The ground-breaking Environmental Justice Atlas has reached the milestone of 3,000 cases, making it the world’s largest database of ecological conflicts. This vital human and environmental rights tool has become a highly trusted source and resource for researchers, activists, advocates and journalists.

Since it was created in 2014, the Environmental Justice Atlas (EJAtlas) has grown to become a major tool for communities and activists struggling against environmental injustice, for journalists reporting on environmental conflicts, for policymakers formulating policy responses and for academics studying these conflicts.

As a sign of this success, the project recently reached a major milestone: it now contains over 3,000 cases of resistance to environmental destruction, making it by far the largest such database in the world. An estimated 20% of the cases on the EJAtlas are success stories and this is sometimes partly due to the visibility and connections that working with the EjAtlas brings.

“We collect not only narratives of the conflicts and coded variables for statistical analysis, but also banners, murals, songs in many languages,” explains EJAtlas’s co-director Joan Martinez Alier, emeritus professor of economics and economic history at the Autonomous University of Barcelona. “A global movement for environmental justice is being born before our eyes and we are documenting it.”

These struggles include:

This Roma community in Romania were evicted from the centre of Miercurea Ciuc town to live in metal barracks next to a sewage water filtering station.
Photo: Andreea Tanase
  • Campaigns to keep fossil fuels in the ground around the world, in Europe, Africa, Asia, the Americas and Oceania, including Australia
  • Resistance to environmentally destructive and highly polluting fracking practices
  • Roma communities in Europe forced to live not only on the margins of society but on marginal, polluted land
  • Resistance to highly polluting mines by indigenous communities in such diverse places as Brazil, Canada, Sweden and Indonesia. Indigenous peoples are disproportionately affected by environmental conflicts. They represent an estimated 4% of the world’s population yet are involved in 40% of the cases covered by EJAtlas. They are protagonists in Latin America, Africa, India, the Arctic and elsewhere.

The highly versatile EJAtlas can be navigated by country, continent, corporation, commodity and more. It also contains a powerful search function.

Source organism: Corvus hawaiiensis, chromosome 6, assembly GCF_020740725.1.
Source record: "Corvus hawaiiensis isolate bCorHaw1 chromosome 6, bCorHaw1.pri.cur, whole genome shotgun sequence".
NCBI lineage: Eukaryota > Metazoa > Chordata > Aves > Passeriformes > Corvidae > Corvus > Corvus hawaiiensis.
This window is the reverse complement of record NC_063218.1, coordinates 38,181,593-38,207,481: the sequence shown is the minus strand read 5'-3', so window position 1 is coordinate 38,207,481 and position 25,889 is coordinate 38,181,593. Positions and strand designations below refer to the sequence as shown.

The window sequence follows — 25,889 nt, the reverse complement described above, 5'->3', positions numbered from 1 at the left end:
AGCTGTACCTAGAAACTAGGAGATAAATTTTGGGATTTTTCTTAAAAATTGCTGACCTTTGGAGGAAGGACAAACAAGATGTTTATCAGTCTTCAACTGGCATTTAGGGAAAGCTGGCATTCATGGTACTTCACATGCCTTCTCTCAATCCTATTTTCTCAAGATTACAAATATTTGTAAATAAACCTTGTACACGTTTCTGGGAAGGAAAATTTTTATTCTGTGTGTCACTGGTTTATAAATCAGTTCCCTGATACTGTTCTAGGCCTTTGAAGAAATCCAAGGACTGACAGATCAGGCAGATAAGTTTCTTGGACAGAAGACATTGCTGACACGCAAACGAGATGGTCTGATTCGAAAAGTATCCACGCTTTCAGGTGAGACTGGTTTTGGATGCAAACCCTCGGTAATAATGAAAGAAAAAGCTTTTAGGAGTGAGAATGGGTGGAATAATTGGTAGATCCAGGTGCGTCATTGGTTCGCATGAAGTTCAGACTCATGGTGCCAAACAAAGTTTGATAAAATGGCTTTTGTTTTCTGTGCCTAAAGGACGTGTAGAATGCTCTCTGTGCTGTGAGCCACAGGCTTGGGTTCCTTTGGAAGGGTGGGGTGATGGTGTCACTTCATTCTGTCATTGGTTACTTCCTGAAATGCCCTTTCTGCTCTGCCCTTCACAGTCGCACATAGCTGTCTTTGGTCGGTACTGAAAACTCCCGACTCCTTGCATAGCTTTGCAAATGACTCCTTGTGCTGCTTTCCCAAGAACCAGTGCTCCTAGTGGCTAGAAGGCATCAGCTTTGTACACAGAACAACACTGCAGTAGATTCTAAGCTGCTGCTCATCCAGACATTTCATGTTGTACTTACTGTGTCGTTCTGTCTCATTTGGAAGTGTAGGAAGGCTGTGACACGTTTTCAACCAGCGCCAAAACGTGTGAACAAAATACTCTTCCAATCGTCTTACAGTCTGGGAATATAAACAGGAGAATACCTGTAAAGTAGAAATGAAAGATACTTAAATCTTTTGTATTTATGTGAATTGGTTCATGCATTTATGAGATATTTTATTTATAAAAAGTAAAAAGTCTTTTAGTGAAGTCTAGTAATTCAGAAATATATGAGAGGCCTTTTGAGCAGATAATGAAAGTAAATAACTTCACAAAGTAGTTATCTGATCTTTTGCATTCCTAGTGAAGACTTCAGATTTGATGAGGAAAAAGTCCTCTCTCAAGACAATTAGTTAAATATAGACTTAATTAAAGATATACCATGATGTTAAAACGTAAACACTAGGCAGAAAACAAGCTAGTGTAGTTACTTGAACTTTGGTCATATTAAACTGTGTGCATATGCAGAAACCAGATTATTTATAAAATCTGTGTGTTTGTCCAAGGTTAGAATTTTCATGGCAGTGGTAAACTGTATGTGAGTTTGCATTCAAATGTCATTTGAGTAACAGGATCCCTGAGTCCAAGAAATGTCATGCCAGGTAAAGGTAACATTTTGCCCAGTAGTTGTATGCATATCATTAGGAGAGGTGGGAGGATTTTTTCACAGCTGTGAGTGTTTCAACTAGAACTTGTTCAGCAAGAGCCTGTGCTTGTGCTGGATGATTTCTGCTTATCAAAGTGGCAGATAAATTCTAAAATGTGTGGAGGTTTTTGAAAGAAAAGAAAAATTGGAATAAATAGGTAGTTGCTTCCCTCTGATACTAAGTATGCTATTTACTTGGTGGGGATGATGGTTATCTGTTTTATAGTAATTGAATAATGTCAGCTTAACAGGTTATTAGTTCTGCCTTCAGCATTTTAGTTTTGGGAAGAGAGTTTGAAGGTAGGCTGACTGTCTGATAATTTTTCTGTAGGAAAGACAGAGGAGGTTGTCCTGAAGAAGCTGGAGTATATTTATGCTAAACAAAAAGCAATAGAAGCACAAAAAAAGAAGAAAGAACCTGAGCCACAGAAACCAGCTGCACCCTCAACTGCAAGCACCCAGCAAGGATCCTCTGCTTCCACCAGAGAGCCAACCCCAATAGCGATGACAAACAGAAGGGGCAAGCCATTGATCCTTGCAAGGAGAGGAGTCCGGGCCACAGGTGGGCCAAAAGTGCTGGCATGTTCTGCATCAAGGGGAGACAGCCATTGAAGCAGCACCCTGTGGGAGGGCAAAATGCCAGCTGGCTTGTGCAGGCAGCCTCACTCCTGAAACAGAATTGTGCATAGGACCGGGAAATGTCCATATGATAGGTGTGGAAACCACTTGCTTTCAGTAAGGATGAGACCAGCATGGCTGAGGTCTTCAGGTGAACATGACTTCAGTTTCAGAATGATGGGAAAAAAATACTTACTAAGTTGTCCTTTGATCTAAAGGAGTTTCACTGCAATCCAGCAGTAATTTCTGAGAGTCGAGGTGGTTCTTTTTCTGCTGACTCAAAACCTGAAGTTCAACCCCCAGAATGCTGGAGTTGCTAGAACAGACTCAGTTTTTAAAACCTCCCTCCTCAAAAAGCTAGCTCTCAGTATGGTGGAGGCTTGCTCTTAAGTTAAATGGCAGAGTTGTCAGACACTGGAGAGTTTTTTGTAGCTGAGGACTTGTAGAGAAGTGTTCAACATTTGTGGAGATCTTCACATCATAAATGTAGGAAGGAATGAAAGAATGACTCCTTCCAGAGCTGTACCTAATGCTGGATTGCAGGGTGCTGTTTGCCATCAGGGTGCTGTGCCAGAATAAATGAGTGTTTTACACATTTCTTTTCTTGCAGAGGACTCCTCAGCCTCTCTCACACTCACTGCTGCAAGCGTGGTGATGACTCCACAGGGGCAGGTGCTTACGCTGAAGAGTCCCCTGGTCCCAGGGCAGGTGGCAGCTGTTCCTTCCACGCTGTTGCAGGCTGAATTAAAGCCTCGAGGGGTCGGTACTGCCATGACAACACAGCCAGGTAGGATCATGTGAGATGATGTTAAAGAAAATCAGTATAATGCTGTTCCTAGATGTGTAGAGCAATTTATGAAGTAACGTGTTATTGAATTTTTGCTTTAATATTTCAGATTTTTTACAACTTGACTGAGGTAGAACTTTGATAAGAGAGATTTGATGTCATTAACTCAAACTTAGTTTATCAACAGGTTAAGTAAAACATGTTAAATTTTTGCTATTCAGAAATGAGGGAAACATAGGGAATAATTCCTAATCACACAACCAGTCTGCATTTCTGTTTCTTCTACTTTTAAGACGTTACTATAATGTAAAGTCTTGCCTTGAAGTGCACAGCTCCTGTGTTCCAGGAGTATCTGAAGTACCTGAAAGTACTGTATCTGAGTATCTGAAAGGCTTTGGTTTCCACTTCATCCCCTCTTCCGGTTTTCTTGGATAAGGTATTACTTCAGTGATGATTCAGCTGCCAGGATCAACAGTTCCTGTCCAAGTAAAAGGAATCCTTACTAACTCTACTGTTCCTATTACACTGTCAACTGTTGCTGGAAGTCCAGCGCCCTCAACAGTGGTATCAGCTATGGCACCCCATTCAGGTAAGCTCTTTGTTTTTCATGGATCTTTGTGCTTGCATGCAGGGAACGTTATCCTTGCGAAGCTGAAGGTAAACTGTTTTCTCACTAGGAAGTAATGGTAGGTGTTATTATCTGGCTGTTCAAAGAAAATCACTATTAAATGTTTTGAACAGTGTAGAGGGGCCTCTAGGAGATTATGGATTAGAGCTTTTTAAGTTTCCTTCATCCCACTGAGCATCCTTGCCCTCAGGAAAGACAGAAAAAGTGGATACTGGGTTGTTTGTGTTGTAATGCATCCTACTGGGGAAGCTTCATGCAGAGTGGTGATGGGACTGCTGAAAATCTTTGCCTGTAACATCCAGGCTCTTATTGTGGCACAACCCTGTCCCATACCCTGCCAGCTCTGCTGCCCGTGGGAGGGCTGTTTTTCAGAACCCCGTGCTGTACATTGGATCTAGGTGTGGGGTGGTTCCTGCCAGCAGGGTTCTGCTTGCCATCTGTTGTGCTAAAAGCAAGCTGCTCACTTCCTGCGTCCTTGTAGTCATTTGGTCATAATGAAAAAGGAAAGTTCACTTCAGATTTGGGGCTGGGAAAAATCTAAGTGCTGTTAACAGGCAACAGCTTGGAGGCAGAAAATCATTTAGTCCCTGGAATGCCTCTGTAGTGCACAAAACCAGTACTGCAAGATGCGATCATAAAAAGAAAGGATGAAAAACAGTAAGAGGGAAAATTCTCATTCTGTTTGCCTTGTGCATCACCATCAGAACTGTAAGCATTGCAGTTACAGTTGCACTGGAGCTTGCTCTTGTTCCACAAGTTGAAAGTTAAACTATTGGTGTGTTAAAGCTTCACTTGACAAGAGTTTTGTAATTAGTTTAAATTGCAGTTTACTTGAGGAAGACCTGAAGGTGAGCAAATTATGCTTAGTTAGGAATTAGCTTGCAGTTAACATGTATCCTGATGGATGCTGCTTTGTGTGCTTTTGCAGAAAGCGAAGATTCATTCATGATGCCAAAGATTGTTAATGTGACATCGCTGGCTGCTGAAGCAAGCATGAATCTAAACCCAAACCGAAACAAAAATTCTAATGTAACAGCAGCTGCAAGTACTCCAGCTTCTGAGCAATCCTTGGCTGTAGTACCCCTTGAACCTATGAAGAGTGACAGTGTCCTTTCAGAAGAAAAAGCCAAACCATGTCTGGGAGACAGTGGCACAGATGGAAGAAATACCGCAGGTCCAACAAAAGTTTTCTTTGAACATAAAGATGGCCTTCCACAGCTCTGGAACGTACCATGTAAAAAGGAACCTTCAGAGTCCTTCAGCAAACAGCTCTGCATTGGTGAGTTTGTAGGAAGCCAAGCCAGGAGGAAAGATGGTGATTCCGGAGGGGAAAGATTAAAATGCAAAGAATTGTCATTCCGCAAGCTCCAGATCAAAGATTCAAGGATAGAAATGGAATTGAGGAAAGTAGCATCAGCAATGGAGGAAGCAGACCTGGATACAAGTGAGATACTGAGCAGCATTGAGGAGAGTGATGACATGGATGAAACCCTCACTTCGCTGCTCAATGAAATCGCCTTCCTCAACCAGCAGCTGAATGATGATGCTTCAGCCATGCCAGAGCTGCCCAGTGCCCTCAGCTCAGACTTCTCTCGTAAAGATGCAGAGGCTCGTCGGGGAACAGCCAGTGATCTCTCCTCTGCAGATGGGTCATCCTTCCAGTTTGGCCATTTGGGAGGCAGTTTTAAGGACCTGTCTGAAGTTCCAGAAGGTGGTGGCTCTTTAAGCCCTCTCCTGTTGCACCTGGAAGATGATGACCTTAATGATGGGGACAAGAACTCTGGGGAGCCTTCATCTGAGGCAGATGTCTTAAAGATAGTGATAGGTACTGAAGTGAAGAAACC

Dangerous times for environmental defenders

In many parts of the world, the growing mobilisation to defend the environment is being met by violence, sometimes from the state and at other times from non-state actors, such as organised crime groups.

An average of three to four people protecting the planet are killed each week, double what it was at the turn of the century, with many cases going unreported. Many more men and women are attacked, harassed or silenced.

“Protecting the earth’s protectors who risk their lives on thousands of frontlines for environmental justice is not only about human rights, it is the right thing to do to preserve the health of the planet we depend on,” emphasises Nick Meynen, policy officer for environmental and economic justice at the European Environmental Bureau (EEB), which is responsible for raising public awareness of the atlas and disseminating the cases it contains.

Multinational resistance force

The EJAtlas not only documents the mounting local resistance to environmental injustice but the growing transborder movement to collaborate on common environmental issues. “Multinational resistance is sometimes proving to be more powerful than the multinationals that opened an environmental frontline on people’s doorsteps,” observes Meynen.

The EJAtlas is also marked by this spirit of cross-border cooperation. “It is collaborative, meticulous work based on evidence produced by people’s movements and organisations, academic researchers and journalists,” explains the atlas’s coordinator Daniela Del Bene, who is also at the Autonomous University of Barcelona. “It is about building research alliances, trust, and ways to pursue engaged academic work.”

Despite these successes, many corporations are undaunted and continue to trash the environment at an alarming rate. If we were to compile a league table of EJAtlas’s worst corporate offenders, it would contain this Top 5: Monsanto, Vale, Chevron, Nigerian National Petroleum Corporation and Shell.

The EJAtlas can help citizens, journalists and politicians identify these offenders and put pressure on them to live up to their social and environmental responsibilities.

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